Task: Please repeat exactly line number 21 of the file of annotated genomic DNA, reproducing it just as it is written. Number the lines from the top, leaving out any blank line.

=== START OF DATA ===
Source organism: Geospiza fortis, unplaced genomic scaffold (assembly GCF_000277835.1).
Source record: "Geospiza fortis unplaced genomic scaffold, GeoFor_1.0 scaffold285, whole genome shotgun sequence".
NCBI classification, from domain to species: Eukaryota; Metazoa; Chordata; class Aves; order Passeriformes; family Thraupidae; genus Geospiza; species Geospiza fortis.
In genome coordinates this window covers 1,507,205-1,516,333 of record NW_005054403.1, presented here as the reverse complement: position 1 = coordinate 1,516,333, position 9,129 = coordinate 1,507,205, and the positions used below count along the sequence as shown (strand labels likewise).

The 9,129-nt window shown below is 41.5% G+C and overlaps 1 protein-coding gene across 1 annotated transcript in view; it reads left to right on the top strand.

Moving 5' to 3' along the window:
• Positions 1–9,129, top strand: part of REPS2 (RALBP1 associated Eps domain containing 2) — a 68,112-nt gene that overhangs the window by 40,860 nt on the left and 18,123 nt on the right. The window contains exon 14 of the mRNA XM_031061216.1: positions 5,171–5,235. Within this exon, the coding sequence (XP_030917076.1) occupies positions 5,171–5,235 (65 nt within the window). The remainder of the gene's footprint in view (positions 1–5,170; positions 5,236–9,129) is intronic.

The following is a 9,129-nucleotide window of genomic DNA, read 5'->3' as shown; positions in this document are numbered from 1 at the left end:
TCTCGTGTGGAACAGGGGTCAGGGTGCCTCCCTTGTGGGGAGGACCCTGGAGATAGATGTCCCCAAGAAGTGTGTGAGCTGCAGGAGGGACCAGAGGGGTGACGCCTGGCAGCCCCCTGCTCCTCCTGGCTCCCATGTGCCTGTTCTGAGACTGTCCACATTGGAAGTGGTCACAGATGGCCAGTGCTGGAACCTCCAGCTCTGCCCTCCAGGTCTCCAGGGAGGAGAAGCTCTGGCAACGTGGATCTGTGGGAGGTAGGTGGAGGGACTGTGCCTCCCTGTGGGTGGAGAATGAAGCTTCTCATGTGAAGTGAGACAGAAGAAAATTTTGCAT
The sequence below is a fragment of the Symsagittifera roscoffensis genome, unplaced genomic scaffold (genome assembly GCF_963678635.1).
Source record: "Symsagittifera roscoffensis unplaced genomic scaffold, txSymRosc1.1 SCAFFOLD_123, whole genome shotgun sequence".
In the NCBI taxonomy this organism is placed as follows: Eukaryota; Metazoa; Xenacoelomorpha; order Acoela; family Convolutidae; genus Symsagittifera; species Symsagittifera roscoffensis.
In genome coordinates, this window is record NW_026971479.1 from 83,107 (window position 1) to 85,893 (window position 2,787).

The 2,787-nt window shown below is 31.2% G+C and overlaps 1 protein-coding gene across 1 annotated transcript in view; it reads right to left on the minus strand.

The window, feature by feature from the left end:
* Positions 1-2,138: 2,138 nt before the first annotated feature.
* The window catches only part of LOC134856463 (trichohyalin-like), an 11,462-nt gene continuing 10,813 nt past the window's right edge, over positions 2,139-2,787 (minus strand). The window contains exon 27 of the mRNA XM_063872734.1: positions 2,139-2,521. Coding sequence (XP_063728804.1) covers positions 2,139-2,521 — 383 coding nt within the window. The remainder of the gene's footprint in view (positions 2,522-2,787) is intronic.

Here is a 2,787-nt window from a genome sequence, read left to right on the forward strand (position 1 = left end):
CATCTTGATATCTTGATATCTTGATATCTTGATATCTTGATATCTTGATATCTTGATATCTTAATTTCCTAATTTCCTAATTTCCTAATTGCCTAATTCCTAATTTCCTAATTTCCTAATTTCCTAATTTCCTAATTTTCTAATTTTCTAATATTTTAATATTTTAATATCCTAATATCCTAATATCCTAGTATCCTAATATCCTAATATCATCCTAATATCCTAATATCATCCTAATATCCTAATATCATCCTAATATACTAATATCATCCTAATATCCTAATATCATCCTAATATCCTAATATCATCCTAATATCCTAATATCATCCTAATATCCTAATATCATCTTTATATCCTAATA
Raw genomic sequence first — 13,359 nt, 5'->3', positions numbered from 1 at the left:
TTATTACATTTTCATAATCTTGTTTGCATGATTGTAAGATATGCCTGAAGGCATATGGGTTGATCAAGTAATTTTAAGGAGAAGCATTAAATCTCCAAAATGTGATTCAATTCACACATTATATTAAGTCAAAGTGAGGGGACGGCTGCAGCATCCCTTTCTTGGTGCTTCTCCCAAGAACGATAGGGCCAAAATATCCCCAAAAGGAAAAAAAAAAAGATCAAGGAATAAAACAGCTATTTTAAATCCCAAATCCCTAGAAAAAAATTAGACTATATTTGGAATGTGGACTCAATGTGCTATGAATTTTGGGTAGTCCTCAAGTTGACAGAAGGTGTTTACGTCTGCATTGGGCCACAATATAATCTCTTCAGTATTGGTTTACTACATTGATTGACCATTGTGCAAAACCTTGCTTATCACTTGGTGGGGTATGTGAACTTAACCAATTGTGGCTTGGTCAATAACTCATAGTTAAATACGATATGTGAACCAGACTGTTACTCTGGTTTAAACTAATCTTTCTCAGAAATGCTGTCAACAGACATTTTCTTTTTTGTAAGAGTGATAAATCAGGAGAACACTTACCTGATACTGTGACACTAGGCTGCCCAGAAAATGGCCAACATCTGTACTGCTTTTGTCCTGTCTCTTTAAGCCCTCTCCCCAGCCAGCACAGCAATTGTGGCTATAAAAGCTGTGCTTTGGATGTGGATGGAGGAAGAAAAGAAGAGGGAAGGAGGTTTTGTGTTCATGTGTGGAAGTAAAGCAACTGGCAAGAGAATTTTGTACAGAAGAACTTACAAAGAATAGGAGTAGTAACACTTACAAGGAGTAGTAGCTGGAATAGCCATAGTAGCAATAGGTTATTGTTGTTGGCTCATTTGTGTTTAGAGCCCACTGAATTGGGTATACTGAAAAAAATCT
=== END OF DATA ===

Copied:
TTATTACATTTTCATAATCTTGTTTGCATGATTGTAAGATATGCCTGAAGGCATATGGGTTGATCAAGTAATTTTAAGGAGAAGCATTAAATCTCCAAAATGTGATTCAATTCACACATTATATTAAGTCAAAGTGAGGGGACGGCTGCAGCATCCCTTTCTTGGTGCTTCTCCCAAGAACGATAGGGCCAAAATATCCCCAAAAGGAAAAAAAAAAAGATCAAGGAATAAAACAGCTATTTTAAATCCCAAATCCCTAGAAAAAAATTAGACTATATTTGGAATGTGGACTCAATGTGCTATGAATTTTGGGTAGTCCTCAAGTTGACAGAAGGTGTTTACGTCTGCATTGGGCCACAATATAATCTCTTCAGTATTGGTTTACTACATTGATTGACCATTGTGCAAAACCTTGCTTATCACTTGGTGGGGTATGTGAACTTAACCAATTGTGGCTTGGTCAATAACTCATAGTTAAATACGATATGTGAACCAGACTGTTACTCTGGTTTAAACTAATCTTTCTCAGAAATGCTGTCAACAGACATTTTCTTTTTTGTAAGAGTGATAAATCAGGAGAACACTTACCTGATACTGTGACACTAGGCTGCCCAGAAAATGGCCAACATCTGTACTGCTTTTGTCCTGTCTCTTTAAGCCCTCTCCCCAGCCAGCACAGCAATTGTGGCTATAAAAGCTGTGCTTTGGATGTGGATGGAGGAAGAAAAGAAGAGGGAAGGAGGTTTTGTGTTCATGTGTGGAAGTAAAGCAACTGGCAAGAGAATTTTGTACAGAAGAACTTACAAAGAATAGGAGTAGTAACACTTACAAGGAGTAGTAGCTGGAATAGCCATAGTAGCAATAGGTTATTGTTGTTGGCTCATTTGTGTTTAGAGCCCACTGAATTGGGTATACTGAAAAAAATCT